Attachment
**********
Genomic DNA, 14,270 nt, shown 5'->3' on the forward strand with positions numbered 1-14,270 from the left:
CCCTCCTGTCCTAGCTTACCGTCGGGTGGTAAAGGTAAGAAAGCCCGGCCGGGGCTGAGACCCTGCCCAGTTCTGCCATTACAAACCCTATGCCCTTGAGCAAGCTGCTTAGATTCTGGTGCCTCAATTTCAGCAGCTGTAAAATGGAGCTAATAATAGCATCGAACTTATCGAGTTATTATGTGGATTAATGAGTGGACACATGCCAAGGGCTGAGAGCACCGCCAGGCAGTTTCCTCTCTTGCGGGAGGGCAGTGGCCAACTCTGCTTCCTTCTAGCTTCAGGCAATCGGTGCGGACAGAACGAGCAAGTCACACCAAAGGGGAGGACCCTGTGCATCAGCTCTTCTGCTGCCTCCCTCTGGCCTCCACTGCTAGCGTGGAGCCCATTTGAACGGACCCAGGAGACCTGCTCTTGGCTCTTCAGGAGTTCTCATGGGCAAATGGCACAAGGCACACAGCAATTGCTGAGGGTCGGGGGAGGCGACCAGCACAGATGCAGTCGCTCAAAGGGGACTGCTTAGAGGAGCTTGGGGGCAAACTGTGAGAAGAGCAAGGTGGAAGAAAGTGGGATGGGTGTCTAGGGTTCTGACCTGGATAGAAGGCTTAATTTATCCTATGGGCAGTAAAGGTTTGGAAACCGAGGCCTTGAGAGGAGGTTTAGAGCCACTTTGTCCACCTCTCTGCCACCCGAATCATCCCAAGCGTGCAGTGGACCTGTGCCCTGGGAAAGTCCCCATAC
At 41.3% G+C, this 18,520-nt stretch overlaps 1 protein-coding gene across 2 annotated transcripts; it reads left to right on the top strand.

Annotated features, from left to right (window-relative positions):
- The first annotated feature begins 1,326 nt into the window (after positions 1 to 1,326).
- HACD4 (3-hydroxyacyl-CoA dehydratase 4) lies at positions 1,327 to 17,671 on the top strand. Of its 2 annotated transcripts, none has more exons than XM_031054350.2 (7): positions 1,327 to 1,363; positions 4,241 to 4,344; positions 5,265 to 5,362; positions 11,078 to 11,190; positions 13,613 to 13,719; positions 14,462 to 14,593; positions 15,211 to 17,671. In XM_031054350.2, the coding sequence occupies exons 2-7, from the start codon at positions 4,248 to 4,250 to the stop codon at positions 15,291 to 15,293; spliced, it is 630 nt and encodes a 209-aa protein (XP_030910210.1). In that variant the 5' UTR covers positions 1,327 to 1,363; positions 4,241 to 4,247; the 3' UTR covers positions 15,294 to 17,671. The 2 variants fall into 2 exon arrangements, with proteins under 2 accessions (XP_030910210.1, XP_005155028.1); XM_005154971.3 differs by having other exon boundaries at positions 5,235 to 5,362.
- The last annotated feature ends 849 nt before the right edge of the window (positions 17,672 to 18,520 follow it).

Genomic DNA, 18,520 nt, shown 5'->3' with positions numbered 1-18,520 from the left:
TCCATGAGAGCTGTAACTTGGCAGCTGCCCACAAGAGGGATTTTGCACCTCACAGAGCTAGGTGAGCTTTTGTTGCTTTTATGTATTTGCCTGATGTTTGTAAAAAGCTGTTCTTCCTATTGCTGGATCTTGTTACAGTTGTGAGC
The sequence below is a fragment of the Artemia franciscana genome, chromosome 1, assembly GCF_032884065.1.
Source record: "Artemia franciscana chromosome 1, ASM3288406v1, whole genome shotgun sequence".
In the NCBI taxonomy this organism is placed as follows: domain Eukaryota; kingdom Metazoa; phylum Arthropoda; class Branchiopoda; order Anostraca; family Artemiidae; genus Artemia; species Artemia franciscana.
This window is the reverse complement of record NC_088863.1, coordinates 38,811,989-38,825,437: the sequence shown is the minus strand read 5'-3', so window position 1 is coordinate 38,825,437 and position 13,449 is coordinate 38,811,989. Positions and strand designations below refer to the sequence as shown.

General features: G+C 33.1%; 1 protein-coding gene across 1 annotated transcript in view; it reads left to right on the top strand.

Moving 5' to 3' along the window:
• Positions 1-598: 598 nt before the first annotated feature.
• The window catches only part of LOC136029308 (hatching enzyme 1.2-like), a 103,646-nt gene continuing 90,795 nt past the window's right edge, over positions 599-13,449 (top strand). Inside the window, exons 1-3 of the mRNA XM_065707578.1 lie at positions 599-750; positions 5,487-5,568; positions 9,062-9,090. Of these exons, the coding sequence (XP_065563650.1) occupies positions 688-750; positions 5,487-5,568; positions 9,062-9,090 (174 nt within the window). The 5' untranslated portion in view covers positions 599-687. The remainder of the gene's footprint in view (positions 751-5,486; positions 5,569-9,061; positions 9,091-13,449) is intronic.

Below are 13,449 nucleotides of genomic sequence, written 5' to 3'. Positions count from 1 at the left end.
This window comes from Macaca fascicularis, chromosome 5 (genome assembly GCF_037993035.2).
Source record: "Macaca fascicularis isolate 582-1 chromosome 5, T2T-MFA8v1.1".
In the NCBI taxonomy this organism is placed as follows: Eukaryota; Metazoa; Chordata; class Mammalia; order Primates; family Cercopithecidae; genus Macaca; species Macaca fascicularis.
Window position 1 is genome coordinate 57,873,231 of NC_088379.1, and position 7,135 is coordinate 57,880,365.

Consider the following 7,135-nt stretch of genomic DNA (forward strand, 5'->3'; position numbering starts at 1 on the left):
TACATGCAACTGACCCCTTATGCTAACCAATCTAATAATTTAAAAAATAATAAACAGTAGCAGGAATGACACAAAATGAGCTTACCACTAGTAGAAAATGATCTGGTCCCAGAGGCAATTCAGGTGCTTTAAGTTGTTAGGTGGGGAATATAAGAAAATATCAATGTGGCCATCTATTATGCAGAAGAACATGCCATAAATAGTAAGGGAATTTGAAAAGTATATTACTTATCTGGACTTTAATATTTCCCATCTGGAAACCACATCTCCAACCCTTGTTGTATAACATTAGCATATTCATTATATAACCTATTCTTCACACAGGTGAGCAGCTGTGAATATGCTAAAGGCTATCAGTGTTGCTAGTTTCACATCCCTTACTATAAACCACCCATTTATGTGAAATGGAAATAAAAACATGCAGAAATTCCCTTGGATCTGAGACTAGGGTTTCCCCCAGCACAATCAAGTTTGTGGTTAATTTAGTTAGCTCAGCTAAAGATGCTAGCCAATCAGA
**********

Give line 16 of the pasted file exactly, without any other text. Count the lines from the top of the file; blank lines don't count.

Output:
• Positions 1-598: 598 nt before the first annotated feature.